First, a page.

What is “Project Execution”?
What is the fastest path to completing a project without sacrificing quality or security?
Be it on a large scale with teams of developers and meeting rooms filled with stakeholders or a single customer and a couple dedicated creators, Project Execution is about leveraging a team that is more than just resources to produce a viable product on time. It’s about gauging productivity on performance finding the most direct and, dare I say “lean” method for getting things done.
Project management is an individual’s skill but Project Execution is a team skill that requires a team builder!
I can’t claim that I am a guru at it but I am constantly trying to learn and refine my skills in this area.
What style of Project Management do you use?
It depends on what is needed.
Traditionally I was brought up on a waterfall method which is to get all the scope and specifications for a project, create a long planning phase to iron out the details, start the design process with approvals, pass it to your HTML architects who then kick it over to your programmers. And after it’s all done you release and watch. It’s the same game with Agile development but in shorter iterative cycles.
Again, this is pretty common but I have found that it is rife with issues like scope creep, or changes to the overall project that require going back to the drawing board for a number of features which in the end is more like spin-cycle development. There are ways to “manage” this but it is hard when the stake holders have to wait for 6 months before the product is released and have 6 months to really think about how it should be better before it gets out of the gate.
I have recently become a big fan of “The Lean Startup” methods written by Eric Ries. And I am not going to deep dive into all the ideas the book covers, nor is this a subversive advertisement of the book (But it could be! Eric, Call me!) however I agree with the idea of producing a minimal viable product (MVP) which is the very least a product can be to get early adopters interested, and then quickly start adding features and using A/B testing to validate whether the feature is going to be used, will increase a sites qualitative or quantitative values or potentially make it worse. But most of all it’s about using the user’s behaviors to determine the next step: not how they should use the site but how they actually use the site.
I am sold on the idea and practice that iterations of the “Build, Measure, Learn” process followed by clear execution and measuring reduces wasteful development, directly validates ideas with a clear ROI and produces a site that is verifiably what the end user wants.
So I can accommodate any method desired but I do have some preferences.
How can a programmer / website design guy be a Project Manager?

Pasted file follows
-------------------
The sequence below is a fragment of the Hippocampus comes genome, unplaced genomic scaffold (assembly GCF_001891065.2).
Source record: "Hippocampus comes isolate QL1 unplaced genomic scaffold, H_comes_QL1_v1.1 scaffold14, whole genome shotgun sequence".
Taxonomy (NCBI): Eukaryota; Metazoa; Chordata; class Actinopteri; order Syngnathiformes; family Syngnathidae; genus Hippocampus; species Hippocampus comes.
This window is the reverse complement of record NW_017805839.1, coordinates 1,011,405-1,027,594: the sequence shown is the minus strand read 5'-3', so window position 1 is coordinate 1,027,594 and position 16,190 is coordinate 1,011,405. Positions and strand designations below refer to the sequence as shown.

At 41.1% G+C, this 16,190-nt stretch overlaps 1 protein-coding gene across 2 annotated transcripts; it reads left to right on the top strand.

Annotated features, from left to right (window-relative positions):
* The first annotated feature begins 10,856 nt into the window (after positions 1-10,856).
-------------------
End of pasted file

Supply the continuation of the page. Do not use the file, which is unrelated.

I have had to wear many hats. Early on in my career I ventured forth to create a two-man team which didn’t get me rich but paid the bills and taught me how to gather project specifications and learn how to work with a customer who is not always clear about what they want or the technology they want to do it with. I also learned how to work with a partner who I only knew online and collaborated via phone, messenger or video. This was a rough road and looking back I developed ideas in project management that made sense at the time and were similar to some common models.
Jump ahead 5 years, some of my jobs required flying out to meet with clients to take specifications, come up with an executable plan and fulfill it on time with no room for delay. Some of these projects taught how to break it to a customer that the “must have” feature of the hour was either going to push the release date back or have to wait for an update past the initial launch. On occasion I had to find a tactful way to say “sorry but this is taking longer than expected”. You hope to never have to say that but it is a humbling and valuable life experience and it teaches you about your limits.
A number of projects and jobs have required the management of development resources: other developers. At first it was difficult because I came from being a programmer or designer, you know.. one of the gang! Stepping from the roll of runner to facilitator, block-&-tackle and orchestrator can be a difficult move. What I learned and continue to refine are the skills to clearly communicate expectations, manage based on results, allow skilled experts the freedom to be reasonably creative, and to hold accountable those who don’t meet their own commitments.
Having come from development and programming backgrounds gives me an understanding of the daily grind in each role. I generally know when someone is underestimating a quote on time and I can spot when someone is trying to add unreasonable padding. The balance I seek lies within Project Execution where the orchestrator is inherently a servant of the development team and the execution resembles something like the "A" team instead of a dog sled team.